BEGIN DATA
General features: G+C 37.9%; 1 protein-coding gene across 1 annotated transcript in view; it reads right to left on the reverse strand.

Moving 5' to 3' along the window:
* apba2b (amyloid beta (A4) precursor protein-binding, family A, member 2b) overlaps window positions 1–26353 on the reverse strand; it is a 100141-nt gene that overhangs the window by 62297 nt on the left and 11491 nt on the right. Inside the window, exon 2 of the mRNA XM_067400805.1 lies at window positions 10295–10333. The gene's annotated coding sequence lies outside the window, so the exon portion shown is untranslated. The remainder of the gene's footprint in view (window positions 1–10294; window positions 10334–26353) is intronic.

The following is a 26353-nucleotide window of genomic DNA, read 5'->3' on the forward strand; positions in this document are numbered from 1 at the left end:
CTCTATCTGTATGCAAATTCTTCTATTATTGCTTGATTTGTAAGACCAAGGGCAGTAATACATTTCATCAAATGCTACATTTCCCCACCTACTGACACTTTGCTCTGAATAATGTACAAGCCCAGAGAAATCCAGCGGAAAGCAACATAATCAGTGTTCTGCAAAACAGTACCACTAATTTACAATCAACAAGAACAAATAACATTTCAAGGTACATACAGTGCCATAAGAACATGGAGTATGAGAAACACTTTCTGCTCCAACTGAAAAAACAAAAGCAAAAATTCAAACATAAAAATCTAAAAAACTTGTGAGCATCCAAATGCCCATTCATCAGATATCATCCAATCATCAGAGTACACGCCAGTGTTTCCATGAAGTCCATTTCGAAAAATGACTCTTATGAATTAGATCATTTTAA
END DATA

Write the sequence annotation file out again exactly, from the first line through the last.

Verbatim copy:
General features: G+C 37.9%; 1 protein-coding gene across 1 annotated transcript in view; it reads right to left on the reverse strand.

Moving 5' to 3' along the window:
* apba2b (amyloid beta (A4) precursor protein-binding, family A, member 2b) overlaps window positions 1–26353 on the reverse strand; it is a 100141-nt gene that overhangs the window by 62297 nt on the left and 11491 nt on the right. Inside the window, exon 2 of the mRNA XM_067400805.1 lies at window positions 10295–10333. The gene's annotated coding sequence lies outside the window, so the exon portion shown is untranslated. The remainder of the gene's footprint in view (window positions 1–10294; window positions 10334–26353) is intronic.

The following is a 26353-nucleotide window of genomic DNA, read 5'->3' on the forward strand; positions in this document are numbered from 1 at the left end:
CTCTATCTGTATGCAAATTCTTCTATTATTGCTTGATTTGTAAGACCAAGGGCAGTAATACATTTCATCAAATGCTACATTTCCCCACCTACTGACACTTTGCTCTGAATAATGTACAAGCCCAGAGAAATCCAGCGGAAAGCAACATAATCAGTGTTCTGCAAAACAGTACCACTAATTTACAATCAACAAGAACAAATAACATTTCAAGGTACATACAGTGCCATAAGAACATGGAGTATGAGAAACACTTTCTGCTCCAACTGAAAAAACAAAAGCAAAAATTCAAACATAAAAATCTAAAAAACTTGTGAGCATCCAAATGCCCATTCATCAGATATCATCCAATCATCAGAGTACACGCCAGTGTTTCCATGAAGTCCATTTCGAAAAATGACTCTTATGAATTAGATCATTTTAA